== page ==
An important feature of IPv6 is that it allows plug and play option to the network devices by allowing them to configure themselves independently. It is possible to plug a node into an IPv6 network without requiring any human intervention. This feature was critical to allow network connectivity to an increasing number of mobile devices.
The proliferation of network enabled mobile devices has introduced the requirements of a mobile device to arbitrarily change locations on an IPv6 network while still maintaining its existing connections. To offer this functionality, a mobile device is assigned a home address where it remains always reachable. When the mobile device is at home, it connects to the home link and makes use of its home address. When the mobile device is away from home, a home agent (router) acts as a conduit and relays messages between the mobile device and other devices on the network to maintain the connection. IPv6 offers two types of auto-configuration: Stateful auto configuration and stateless auto configuration.
Stateful auto-configuration: This configuration requires some human intervention as it makes use of the Dynamic Host Configuration Protocol for IPv6 (DHCPv6) for installation and administration of nodes over a network. The DHCPv6 server maintains a list of nodes and the information about their state to know the availability of each IP address from the range specified by the network administrator.
Stateless auto-configuration: This type of configuration is suitable for small organizations and individuals. It allows each host to determine its address from the contents of received user advertisements. It makes use of the IEEE EUI-64 standard to define the network ID portion of the address.
The Dynamic Host Configuration Protocol (DHCP) facilitates the addition of new machines in a network. Around October 1993, DHCP began to take shape as a standard network protocol. The protocol allows the network devices to obtain the different parameters that are required by the clients to operate in an Internet Protocol (IP) network. The DHCP protocol significantly reduces the system administration workload as the network devices can be added to the network with little or no change in the device configuration.
DHCP also allows network parameter assignment at a single DHCP server or a group of such server located across the network. The dynamic host configuration is made possible with the automatic assignment of IP addresses, default gateway, subnet masks and other IP parameters. On connecting to a network, a DHCP configured node sends a broadcast query to the DHCP server requesting for necessary information. Upon receipt of a valid request, the DHCP server assigns an IP address from its pool of IP addresses and other TCP/IP configuration parameters such as the default gateway and subnet mask. The broadcast query is initiated just after booting and must be completed before the client initiates IP-based communication with other devices over the network.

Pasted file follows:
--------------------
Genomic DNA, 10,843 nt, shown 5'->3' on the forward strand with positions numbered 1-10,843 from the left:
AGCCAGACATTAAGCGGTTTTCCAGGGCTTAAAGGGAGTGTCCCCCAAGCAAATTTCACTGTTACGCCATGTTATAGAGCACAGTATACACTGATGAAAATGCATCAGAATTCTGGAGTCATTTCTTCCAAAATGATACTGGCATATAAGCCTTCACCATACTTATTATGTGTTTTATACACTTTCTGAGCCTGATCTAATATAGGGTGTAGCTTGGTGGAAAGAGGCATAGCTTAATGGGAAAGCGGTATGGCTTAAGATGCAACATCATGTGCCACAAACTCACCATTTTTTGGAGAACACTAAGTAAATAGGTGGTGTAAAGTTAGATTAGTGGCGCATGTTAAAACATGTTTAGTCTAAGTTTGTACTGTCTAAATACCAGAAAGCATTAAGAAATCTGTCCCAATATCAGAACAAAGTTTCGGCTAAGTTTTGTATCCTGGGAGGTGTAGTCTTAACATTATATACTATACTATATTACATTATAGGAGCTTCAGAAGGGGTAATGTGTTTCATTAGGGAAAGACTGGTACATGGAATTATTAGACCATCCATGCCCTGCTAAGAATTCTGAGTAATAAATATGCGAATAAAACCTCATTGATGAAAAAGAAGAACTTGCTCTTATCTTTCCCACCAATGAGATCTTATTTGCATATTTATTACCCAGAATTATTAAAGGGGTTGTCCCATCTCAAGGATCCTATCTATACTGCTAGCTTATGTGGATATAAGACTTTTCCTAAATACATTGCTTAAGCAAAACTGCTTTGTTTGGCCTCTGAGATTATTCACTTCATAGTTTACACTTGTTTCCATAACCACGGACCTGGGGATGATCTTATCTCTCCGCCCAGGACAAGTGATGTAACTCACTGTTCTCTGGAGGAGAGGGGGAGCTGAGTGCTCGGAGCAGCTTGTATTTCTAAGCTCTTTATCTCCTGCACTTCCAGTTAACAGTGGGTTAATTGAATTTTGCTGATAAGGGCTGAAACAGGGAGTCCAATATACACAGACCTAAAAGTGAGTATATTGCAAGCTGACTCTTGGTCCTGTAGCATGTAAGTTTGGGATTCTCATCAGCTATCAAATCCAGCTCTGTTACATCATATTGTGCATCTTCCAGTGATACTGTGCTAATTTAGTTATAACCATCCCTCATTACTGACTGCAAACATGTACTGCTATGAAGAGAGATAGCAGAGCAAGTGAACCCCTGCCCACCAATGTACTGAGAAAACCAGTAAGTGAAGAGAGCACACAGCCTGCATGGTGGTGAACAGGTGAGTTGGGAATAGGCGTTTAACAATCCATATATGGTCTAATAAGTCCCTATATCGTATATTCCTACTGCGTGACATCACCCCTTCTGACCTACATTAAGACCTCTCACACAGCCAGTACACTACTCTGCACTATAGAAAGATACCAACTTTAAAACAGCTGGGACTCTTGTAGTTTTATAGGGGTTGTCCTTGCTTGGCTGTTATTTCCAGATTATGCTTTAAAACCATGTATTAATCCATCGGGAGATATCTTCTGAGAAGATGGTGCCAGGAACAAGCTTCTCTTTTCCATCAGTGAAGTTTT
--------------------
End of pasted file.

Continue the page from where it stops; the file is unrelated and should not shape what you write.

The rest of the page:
DHCP allocates IP addresses to the network devices in three different modes: dynamic mode, automatic mode and manual mode. In the dynamic mode, the client is allotted an IP address for a specific period of time ranging from a few hours to a few months. At any time before the expiry of the lease, a DHCP client can request a renewal of the current IP address. Expiry of the lease during a session leads to a dynamic renegotiation with the server for the original or a new IP address. In the automatic (also called as DHCP Reservation) mode, an IP address is chosen from the range defined by the network administrator and permanently assigned to the client. In the manual mode, the client manually selects the IP address and uses the DHCP protocol messages to inform the server of the choice of the IP address.
The IPv6 Auto configuration versus DHCPv6 is a hotly debatable contemporary issue in the networking domain since both the standards are being simultaneously used in conjunction with each other. While DHCPv6 offers dedicated configuration mechanism catering to all the information needs in the form of required parameters to the network devices, IPv6 auto-configuration simplifies the configuration process in a streamlined manner. While DHCPv6 offers a more comprehensible solution to the configuration needs of a device over an IPv6 network, the auto-configuration feature makes the whole process much more simpler, streamlined and future-proof.
At present, the auto-configuration feature doesn't offer much beyond IP addressing but the feature is hardwired into the IPv6 protocol and does away with the need of using any other standard leading to streamlining of the configuration process thereby removing any scope for future compatibility issues among different protocols. DHCPv6 is an excellent short-term solution while IPv6 auto-configuration, in an evolved form is in for long haul. While at present we see a majority of network administrators swearing by the benefits of DHCPv6, the auto-configuration feature ingrained in IPv6 feature will soon outweigh the advantages offered by DHCPv6 to become the de facto standard for the configuration of devices over an IPv6 network.
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